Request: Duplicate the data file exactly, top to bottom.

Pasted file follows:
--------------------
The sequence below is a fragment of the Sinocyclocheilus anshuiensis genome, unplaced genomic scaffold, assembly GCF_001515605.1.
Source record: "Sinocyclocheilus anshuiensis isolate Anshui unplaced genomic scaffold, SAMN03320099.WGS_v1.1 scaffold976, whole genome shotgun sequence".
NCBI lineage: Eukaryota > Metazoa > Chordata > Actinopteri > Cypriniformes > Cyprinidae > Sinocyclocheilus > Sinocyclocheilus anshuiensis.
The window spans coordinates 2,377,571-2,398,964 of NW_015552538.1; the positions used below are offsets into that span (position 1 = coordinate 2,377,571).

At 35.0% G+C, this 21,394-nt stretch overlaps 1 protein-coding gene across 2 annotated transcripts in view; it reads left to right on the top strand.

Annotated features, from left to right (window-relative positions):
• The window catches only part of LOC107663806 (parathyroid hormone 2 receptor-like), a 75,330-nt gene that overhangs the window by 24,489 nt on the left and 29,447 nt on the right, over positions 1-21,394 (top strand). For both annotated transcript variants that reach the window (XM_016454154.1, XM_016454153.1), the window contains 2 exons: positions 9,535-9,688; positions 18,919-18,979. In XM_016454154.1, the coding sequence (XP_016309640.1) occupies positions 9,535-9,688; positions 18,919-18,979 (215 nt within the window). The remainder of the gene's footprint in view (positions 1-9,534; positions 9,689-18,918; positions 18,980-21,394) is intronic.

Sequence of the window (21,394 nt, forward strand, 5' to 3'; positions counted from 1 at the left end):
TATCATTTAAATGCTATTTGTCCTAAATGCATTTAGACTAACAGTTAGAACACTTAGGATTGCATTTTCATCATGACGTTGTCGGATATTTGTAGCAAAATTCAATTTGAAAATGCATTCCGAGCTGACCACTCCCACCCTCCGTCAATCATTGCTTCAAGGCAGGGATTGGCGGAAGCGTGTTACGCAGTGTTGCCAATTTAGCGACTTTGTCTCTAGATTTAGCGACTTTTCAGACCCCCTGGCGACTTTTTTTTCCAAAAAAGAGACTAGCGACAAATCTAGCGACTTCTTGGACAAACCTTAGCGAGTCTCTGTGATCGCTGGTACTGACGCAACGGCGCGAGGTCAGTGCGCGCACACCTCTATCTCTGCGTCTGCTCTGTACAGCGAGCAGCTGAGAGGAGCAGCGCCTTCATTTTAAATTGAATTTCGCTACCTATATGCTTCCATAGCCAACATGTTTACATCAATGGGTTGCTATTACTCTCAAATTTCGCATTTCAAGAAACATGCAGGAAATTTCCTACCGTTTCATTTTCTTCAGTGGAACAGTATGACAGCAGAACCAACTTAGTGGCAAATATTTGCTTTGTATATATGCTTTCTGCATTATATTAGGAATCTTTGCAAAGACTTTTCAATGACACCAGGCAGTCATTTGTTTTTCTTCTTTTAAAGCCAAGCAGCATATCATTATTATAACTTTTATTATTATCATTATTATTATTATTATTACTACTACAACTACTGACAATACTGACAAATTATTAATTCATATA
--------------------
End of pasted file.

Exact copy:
The sequence below is a fragment of the Sinocyclocheilus anshuiensis genome, unplaced genomic scaffold, assembly GCF_001515605.1.
Source record: "Sinocyclocheilus anshuiensis isolate Anshui unplaced genomic scaffold, SAMN03320099.WGS_v1.1 scaffold976, whole genome shotgun sequence".
NCBI lineage: Eukaryota > Metazoa > Chordata > Actinopteri > Cypriniformes > Cyprinidae > Sinocyclocheilus > Sinocyclocheilus anshuiensis.
The window spans coordinates 2,377,571-2,398,964 of NW_015552538.1; the positions used below are offsets into that span (position 1 = coordinate 2,377,571).

At 35.0% G+C, this 21,394-nt stretch overlaps 1 protein-coding gene across 2 annotated transcripts in view; it reads left to right on the top strand.

Annotated features, from left to right (window-relative positions):
• The window catches only part of LOC107663806 (parathyroid hormone 2 receptor-like), a 75,330-nt gene that overhangs the window by 24,489 nt on the left and 29,447 nt on the right, over positions 1-21,394 (top strand). For both annotated transcript variants that reach the window (XM_016454154.1, XM_016454153.1), the window contains 2 exons: positions 9,535-9,688; positions 18,919-18,979. In XM_016454154.1, the coding sequence (XP_016309640.1) occupies positions 9,535-9,688; positions 18,919-18,979 (215 nt within the window). The remainder of the gene's footprint in view (positions 1-9,534; positions 9,689-18,918; positions 18,980-21,394) is intronic.

Sequence of the window (21,394 nt, forward strand, 5' to 3'; positions counted from 1 at the left end):
TATCATTTAAATGCTATTTGTCCTAAATGCATTTAGACTAACAGTTAGAACACTTAGGATTGCATTTTCATCATGACGTTGTCGGATATTTGTAGCAAAATTCAATTTGAAAATGCATTCCGAGCTGACCACTCCCACCCTCCGTCAATCATTGCTTCAAGGCAGGGATTGGCGGAAGCGTGTTACGCAGTGTTGCCAATTTAGCGACTTTGTCTCTAGATTTAGCGACTTTTCAGACCCCCTGGCGACTTTTTTTTCCAAAAAAGAGACTAGCGACAAATCTAGCGACTTCTTGGACAAACCTTAGCGAGTCTCTGTGATCGCTGGTACTGACGCAACGGCGCGAGGTCAGTGCGCGCACACCTCTATCTCTGCGTCTGCTCTGTACAGCGAGCAGCTGAGAGGAGCAGCGCCTTCATTTTAAATTGAATTTCGCTACCTATATGCTTCCATAGCCAACATGTTTACATCAATGGGTTGCTATTACTCTCAAATTTCGCATTTCAAGAAACATGCAGGAAATTTCCTACCGTTTCATTTTCTTCAGTGGAACAGTATGACAGCAGAACCAACTTAGTGGCAAATATTTGCTTTGTATATATGCTTTCTGCATTATATTAGGAATCTTTGCAAAGACTTTTCAATGACACCAGGCAGTCATTTGTTTTTCTTCTTTTAAAGCCAAGCAGCATATCATTATTATAACTTTTATTATTATCATTATTATTATTATTATTACTACTACAACTACTGACAATACTGACAAATTATTAATTCATATA